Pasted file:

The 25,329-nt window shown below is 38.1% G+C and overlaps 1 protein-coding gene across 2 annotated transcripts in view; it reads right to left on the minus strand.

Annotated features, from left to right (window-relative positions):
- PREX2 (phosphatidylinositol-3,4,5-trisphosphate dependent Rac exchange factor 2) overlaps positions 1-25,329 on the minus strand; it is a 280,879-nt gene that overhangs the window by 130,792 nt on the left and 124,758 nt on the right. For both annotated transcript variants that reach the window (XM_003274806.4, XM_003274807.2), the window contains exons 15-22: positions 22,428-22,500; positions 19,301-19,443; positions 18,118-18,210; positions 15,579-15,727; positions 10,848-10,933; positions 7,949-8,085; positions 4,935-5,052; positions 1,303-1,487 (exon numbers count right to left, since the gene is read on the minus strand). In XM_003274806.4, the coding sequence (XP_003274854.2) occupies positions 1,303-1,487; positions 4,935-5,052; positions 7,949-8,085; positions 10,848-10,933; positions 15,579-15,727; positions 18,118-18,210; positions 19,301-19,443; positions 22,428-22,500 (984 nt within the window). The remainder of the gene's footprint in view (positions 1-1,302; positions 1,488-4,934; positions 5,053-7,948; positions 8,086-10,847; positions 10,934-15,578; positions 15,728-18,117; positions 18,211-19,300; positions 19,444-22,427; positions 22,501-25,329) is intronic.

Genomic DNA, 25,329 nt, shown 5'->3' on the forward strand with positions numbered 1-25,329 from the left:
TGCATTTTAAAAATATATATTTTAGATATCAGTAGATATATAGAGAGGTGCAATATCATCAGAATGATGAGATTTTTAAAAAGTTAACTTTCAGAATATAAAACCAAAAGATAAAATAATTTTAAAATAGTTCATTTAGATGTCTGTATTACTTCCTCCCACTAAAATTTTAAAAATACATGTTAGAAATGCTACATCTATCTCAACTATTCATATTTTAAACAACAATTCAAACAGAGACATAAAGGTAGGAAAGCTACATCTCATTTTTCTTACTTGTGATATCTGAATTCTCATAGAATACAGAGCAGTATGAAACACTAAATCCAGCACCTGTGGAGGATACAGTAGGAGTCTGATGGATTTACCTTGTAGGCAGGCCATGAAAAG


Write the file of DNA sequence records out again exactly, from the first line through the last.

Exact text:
The 25,329-nt window shown below is 38.1% G+C and overlaps 1 protein-coding gene across 2 annotated transcripts in view; it reads right to left on the minus strand.

Annotated features, from left to right (window-relative positions):
- PREX2 (phosphatidylinositol-3,4,5-trisphosphate dependent Rac exchange factor 2) overlaps positions 1-25,329 on the minus strand; it is a 280,879-nt gene that overhangs the window by 130,792 nt on the left and 124,758 nt on the right. For both annotated transcript variants that reach the window (XM_003274806.4, XM_003274807.2), the window contains exons 15-22: positions 22,428-22,500; positions 19,301-19,443; positions 18,118-18,210; positions 15,579-15,727; positions 10,848-10,933; positions 7,949-8,085; positions 4,935-5,052; positions 1,303-1,487 (exon numbers count right to left, since the gene is read on the minus strand). In XM_003274806.4, the coding sequence (XP_003274854.2) occupies positions 1,303-1,487; positions 4,935-5,052; positions 7,949-8,085; positions 10,848-10,933; positions 15,579-15,727; positions 18,118-18,210; positions 19,301-19,443; positions 22,428-22,500 (984 nt within the window). The remainder of the gene's footprint in view (positions 1-1,302; positions 1,488-4,934; positions 5,053-7,948; positions 8,086-10,847; positions 10,934-15,578; positions 15,728-18,117; positions 18,211-19,300; positions 19,444-22,427; positions 22,501-25,329) is intronic.

Genomic DNA, 25,329 nt, shown 5'->3' on the forward strand with positions numbered 1-25,329 from the left:
TGCATTTTAAAAATATATATTTTAGATATCAGTAGATATATAGAGAGGTGCAATATCATCAGAATGATGAGATTTTTAAAAAGTTAACTTTCAGAATATAAAACCAAAAGATAAAATAATTTTAAAATAGTTCATTTAGATGTCTGTATTACTTCCTCCCACTAAAATTTTAAAAATACATGTTAGAAATGCTACATCTATCTCAACTATTCATATTTTAAACAACAATTCAAACAGAGACATAAAGGTAGGAAAGCTACATCTCATTTTTCTTACTTGTGATATCTGAATTCTCATAGAATACAGAGCAGTATGAAACACTAAATCCAGCACCTGTGGAGGATACAGTAGGAGTCTGATGGATTTACCTTGTAGGCAGGCCATGAAAAG